First Place – 2012 Subaru Impreza 2.0i Touring

Comparison Test: All Wheel Drive Compact Cars subaru reviews mitsubishi car comparisons
Comparison Test: All Wheel Drive Compact Cars subaru reviews mitsubishi car comparisons
Comparison Test: All Wheel Drive Compact Cars subaru reviews mitsubishi car comparisons
Comparison Test: All Wheel Drive Compact Cars subaru reviews mitsubishi car comparisons
Comparison Test: All Wheel Drive Compact Cars subaru reviews mitsubishi car comparisons
Subaru Impreza 2.0i Touring sedan. Click image to enlarge

When Subaru restyled the Impreza for 2012, they wanted to focus more on fuel efficiency and quality materials while still retaining the Impreza’s fun-to-drive characteristics; well, as Meatloaf said “Two out of Three Ain’t Bad”. What Subaru has done is taken the Impreza from somewhere near the back of the compact-car pack in terms of interior quality and moved it up near the front. The entire Impreza feels far more expensive and luxurious than it is. Soft-touch materials are found throughout the interior and feature a nice look and feel. The HVAC controls with their firm rubber outer grips exude a solid and expensive presence. The seats are comfortable and the cloth material is nice to the touch. Although our Impreza lacked the upgraded leather-wrapped steering wheel, the standard foam steering wheel was one of the nicest I have used in recent memory. But then there is the radio. It looks out of place in the vehicle and looks like an afterthought add-on unit not fully integrated into the dash. This does make it possible to have a touchscreen infotainment unit swapped in for the Impreza Limited, however.

On the road, the Impreza features a remarkably quiet interior. Road and wind noise are very subdued and unobtrusive. Everything is great as long as you never have to get on the gas. A flurry of boxer-four-cylinder thrash and CVT whine dominate your ear drums. We are not sure whether the Impreza is louder than the Lancer, but it is more pronounced in the Impreza since the Lancer is always loud. Whereas the Lancer sounds like an angry snowmobile spooling up, the Impreza is more akin to a Bobcat tractor from your local road works department. Noise aside, the CVT in the Impreza is one of the better units we have tried and lacks the mechanical hiss of the Lancer’s CVT. It will even simulate “gear changes” if left under wide open throttle for an extended period of time.

The Impreza is the lighter vehicle at 1,350 kg versus 1,415 kg for the Lancer. With a smaller 2.0L four-cylinder engine making a modest 148 hp and 145 ft-lb of torque, the Impreza is the slower of the two, as mentioned earlier. However, during our mostly highway testing the Impreza’s savings on weight and displacement shone through as it managed an impressive 8.0 L/100 km average while the Lancer, which was driven in 2WD mode most of the week, was only able to achieve 9.1 L/100 km.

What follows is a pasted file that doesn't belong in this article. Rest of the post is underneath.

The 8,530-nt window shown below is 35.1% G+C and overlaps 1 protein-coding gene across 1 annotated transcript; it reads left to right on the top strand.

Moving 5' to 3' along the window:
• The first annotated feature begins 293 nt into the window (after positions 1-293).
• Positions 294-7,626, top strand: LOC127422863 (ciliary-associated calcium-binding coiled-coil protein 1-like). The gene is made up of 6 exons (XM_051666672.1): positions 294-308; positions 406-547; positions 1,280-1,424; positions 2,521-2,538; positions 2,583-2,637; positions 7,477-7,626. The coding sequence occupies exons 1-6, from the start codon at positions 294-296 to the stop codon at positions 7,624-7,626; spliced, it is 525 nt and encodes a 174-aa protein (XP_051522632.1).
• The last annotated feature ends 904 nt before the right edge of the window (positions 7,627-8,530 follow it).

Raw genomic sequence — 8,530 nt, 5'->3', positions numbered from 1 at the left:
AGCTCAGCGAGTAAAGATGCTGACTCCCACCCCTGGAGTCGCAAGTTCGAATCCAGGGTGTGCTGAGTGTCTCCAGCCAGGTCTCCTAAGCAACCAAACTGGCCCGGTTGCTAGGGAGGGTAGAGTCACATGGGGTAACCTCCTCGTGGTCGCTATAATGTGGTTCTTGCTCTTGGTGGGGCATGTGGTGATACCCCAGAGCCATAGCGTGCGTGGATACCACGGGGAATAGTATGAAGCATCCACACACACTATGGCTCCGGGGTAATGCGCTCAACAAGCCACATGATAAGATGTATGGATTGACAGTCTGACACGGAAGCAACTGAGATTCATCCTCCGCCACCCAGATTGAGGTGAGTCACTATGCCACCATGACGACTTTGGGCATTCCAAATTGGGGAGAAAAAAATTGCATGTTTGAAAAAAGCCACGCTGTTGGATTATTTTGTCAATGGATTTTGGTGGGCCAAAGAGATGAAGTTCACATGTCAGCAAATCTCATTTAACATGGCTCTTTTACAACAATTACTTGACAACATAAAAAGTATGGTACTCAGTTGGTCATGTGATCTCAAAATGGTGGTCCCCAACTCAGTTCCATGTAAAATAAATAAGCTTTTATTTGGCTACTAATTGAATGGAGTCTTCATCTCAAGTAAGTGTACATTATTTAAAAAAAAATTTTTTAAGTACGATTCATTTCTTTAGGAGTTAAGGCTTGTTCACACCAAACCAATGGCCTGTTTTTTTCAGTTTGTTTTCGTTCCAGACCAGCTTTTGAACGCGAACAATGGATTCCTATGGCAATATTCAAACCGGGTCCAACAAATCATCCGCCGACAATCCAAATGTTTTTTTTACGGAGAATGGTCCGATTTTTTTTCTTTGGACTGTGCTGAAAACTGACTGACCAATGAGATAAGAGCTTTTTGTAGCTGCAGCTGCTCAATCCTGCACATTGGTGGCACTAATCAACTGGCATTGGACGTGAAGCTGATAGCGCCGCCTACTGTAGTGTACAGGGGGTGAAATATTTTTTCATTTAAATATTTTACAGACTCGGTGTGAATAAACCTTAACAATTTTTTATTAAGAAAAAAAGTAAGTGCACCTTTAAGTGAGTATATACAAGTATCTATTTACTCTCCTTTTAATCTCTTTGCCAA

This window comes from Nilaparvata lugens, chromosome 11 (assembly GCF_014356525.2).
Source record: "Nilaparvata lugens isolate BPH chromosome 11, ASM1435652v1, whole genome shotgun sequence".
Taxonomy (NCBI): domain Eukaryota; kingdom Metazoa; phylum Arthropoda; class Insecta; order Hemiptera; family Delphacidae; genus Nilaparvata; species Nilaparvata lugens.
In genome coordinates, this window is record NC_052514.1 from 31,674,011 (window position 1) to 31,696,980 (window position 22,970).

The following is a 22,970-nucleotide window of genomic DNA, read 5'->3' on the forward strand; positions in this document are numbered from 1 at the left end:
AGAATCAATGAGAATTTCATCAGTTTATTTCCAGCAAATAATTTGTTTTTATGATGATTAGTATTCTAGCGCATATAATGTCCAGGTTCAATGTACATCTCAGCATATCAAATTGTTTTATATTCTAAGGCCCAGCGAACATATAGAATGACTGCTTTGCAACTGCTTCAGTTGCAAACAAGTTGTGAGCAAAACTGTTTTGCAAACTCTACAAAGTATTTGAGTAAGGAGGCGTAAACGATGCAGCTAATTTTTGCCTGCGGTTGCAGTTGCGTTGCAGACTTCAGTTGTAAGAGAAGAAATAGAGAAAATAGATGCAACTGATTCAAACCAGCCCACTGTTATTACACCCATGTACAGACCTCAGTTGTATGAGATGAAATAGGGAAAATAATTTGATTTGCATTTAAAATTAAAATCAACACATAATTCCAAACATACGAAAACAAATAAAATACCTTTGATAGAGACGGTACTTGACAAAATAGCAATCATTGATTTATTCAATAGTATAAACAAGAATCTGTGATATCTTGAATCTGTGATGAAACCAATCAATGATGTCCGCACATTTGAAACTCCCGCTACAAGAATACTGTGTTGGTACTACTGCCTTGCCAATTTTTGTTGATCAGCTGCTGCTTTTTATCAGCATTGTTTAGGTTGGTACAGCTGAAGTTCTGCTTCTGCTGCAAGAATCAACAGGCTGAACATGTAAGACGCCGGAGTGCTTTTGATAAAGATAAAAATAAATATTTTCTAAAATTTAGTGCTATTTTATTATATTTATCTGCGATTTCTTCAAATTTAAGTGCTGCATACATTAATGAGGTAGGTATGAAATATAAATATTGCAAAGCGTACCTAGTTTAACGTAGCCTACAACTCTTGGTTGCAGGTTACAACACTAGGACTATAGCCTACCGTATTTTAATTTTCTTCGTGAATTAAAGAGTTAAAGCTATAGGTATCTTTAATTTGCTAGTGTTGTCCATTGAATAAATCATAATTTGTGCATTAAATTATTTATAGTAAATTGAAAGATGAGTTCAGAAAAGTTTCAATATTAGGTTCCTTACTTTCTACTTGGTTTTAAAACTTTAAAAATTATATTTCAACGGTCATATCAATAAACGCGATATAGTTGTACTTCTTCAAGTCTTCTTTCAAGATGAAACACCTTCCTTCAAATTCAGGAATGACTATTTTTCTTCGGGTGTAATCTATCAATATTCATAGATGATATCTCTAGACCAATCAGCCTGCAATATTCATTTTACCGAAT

In the corners, the Impreza feels very composed in its own right with flat, semi-neutral handling that is better than expected for being equipped as a mid-level Touring trim. But once driven back to back with the Lancer, it is clear the Impreza is the softer of the two and lacks the precise feel of the Mitsubishi. The obvious tradeoff Subaru made benefits it in how smooth the Impreza rides down the road.

In the end, the difference between the two models comes down to personal preference and priorities. The four of us that tested these two sedans all chose the Lancer as the better car to drive. But we also all picked the Impreza as the car we thought was better overall and the one we would own. Perhaps my wife best summed it up after a quick test of both vehicles; “I prefer driving the Lancer, but the Subaru is the more mature vehicle. Years down the road I would be less tired of the Impreza and would be sick of the Lancer’s interior, noise, and fuel consumption.” Nonetheless, despite the Impreza’s numeric victory, it is safe to say that there are now two good choices if you need all-wheel drive in a compact car, and, at $23,000, neither will break the bank.

Pricing: 2012 Subaru Impreza 2.0i Touring 4-Door
Base price: $22,995
Options: None
A/C tax: $100
Freight: $1,695
Price as tested: $24,790

Specifications
Buyer’s Guide: 2012 Subaru Impreza




About Mike

Mike Schlee is the former Social Editor at Autos.ca and autoTRADER.ca. He began his professional automotive writing career in 2011 and has always had a passion for all things automotive, working in the industry since 2000.